WHILE MANY law firms wait for the bedding down of the national profession before seriously considering the option of incorporation, Raj Lawyers expects to be running as a corporation within the next couple of months.
The firm has been provided with the required documentation by its accountants and advisers, and is now going through the formalities. However, incorporation has been a year-long process, which mostly consisted of finding the right corporate model for the firm.
“The models that I’ve seen are still really about the benefits for the proprietors and I was looking for a model that gave a benefit to everybody,” managing partner Niren Raj said. “The main reason we wanted to incorporate was that the current partnership structure is archaic, it’s hierarchical, and one of the main features of incorporation is that you can actually have employee share schemes that are workable.”
The model will enable an employee share scheme that is “much more efficient” than the traditional bonus-based scheme and will allow certain employees to participate in the business. The benefit for the proprietors is greater buy in from employees.
Raj found the model he wanted by talking to advisers and accountants, and looking at models implemented by law firms that had already incorporated. He also spoke to a number of firms that had made the conversion, but then reverted back to a partnership.
“The difficulty in a partnership is how do you share with non-equity shareholders, how do you share the benefits with non-equity parties?” he said.
While there has not been a negative response to the concept of incorporation within the office, neither have people been “jumping up and down and saying ‘what a great initiative’”. Raj believes this will change once there is a practical application of the model.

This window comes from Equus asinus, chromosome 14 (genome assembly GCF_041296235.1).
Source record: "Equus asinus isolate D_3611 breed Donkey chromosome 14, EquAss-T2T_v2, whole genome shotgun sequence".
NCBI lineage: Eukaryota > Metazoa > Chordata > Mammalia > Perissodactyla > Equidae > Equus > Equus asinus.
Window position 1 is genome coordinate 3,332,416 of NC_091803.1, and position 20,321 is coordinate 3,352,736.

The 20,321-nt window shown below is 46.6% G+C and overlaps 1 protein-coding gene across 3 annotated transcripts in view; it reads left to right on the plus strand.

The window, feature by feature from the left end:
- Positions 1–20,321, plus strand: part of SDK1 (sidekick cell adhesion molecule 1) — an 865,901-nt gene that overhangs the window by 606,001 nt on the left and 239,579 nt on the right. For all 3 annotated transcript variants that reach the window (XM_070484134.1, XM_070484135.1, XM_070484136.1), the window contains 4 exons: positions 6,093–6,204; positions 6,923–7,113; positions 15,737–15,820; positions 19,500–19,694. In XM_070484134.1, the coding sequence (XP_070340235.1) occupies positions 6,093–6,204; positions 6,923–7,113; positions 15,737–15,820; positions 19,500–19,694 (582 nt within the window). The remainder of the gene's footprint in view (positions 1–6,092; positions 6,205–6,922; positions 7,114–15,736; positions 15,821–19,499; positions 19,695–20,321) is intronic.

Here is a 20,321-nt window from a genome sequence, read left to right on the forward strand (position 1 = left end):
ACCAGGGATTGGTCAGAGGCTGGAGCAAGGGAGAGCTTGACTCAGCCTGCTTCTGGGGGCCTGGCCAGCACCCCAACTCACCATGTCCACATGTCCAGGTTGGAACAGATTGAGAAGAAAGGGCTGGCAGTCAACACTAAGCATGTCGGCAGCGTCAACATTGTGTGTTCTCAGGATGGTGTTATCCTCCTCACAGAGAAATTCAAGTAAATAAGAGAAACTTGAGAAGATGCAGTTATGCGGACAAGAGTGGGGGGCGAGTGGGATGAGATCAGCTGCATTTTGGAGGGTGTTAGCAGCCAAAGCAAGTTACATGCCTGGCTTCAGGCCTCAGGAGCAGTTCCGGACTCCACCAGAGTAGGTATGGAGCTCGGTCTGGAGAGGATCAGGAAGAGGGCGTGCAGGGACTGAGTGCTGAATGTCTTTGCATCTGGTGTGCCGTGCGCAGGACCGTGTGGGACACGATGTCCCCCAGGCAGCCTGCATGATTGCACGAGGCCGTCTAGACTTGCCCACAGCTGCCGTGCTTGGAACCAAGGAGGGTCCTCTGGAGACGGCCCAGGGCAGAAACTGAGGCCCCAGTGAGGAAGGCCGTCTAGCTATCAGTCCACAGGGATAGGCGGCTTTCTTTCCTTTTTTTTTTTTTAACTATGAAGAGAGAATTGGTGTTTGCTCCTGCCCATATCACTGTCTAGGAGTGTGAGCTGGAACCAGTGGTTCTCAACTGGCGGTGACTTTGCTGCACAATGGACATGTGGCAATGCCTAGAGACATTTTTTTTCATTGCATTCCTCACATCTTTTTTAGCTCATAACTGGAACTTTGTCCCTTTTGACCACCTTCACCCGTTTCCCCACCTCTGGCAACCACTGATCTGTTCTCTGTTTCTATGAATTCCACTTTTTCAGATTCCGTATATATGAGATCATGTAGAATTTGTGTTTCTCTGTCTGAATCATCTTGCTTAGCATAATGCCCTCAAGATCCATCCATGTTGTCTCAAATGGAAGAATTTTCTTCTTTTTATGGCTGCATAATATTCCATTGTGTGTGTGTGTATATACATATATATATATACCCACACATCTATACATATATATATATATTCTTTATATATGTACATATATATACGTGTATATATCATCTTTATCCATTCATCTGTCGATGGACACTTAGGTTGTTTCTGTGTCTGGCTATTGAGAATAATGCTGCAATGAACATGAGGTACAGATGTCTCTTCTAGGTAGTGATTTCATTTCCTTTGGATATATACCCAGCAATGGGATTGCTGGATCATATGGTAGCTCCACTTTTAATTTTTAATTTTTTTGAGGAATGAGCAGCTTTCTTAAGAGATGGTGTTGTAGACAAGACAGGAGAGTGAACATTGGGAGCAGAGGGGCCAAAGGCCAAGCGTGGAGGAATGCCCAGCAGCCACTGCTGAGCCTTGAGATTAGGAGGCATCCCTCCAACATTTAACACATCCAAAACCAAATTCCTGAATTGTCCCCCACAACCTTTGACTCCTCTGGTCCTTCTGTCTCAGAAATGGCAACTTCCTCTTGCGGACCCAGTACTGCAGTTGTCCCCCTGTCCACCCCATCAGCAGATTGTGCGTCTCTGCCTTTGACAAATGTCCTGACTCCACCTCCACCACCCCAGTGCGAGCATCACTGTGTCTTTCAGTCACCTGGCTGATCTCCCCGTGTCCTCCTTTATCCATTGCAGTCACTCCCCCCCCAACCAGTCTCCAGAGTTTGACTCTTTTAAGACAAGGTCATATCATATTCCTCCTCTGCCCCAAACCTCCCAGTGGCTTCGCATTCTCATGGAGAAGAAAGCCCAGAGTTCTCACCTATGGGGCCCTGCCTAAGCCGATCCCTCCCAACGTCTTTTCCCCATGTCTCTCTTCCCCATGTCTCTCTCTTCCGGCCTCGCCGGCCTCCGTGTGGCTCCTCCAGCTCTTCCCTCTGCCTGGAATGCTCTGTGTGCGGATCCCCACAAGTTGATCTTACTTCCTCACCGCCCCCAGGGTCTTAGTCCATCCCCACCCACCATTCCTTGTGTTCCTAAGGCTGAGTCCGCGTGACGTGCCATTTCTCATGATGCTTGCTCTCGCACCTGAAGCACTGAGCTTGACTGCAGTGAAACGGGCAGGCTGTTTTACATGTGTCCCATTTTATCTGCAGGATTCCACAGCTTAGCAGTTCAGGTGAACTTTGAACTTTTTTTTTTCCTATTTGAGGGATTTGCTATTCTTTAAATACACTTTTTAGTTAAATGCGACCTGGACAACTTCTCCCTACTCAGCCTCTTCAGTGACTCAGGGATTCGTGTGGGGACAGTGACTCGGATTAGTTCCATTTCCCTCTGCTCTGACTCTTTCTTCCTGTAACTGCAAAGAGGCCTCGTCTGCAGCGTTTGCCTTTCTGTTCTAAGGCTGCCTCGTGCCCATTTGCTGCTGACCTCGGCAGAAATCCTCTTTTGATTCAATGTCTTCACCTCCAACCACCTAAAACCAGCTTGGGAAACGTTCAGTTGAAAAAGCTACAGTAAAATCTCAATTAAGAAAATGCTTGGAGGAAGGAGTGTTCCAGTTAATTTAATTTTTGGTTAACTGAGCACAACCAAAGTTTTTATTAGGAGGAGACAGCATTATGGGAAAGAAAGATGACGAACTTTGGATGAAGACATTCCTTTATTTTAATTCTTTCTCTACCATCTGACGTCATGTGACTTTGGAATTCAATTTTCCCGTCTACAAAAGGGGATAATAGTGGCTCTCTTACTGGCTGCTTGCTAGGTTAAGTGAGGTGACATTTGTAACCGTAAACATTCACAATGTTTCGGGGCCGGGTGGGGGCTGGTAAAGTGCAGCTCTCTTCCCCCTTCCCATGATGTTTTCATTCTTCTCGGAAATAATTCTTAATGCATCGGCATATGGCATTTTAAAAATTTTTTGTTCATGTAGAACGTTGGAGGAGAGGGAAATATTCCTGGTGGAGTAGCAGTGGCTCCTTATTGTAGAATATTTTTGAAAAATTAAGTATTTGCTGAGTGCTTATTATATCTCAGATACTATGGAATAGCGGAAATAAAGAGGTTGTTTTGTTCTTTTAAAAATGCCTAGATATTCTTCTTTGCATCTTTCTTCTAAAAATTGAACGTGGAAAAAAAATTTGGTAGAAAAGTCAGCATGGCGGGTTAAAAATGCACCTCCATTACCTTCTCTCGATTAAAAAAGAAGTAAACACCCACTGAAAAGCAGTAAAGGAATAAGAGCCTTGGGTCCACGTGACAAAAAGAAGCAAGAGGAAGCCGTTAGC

“Employers can talk about a lot of initiatives, but unless they actually make a difference to a lawyer’s life, there’s a certain amount of ambivalence,” he said. “For us, this is about following through on what we’ve been talking about for years.”
The process of becoming an incorporated practice will involve several administrative changes, from accounting methods to letterheads to up-skilling staff to understanding the administrative differences. “There are significant costs,” he added.
But more significant will be the task of selecting shareholders in the business. “That’s a fundamental change.”
“I’ve been trying to create a different model since I set up this business,” Raj said. “That model has always been about, how do you share with people that don’t have a capital investment? How do you provide a positive benefit to them from both a pecuniary basis and also an ownership basis?
“For me, just to get this model is another step in trying to find that utopian concept.”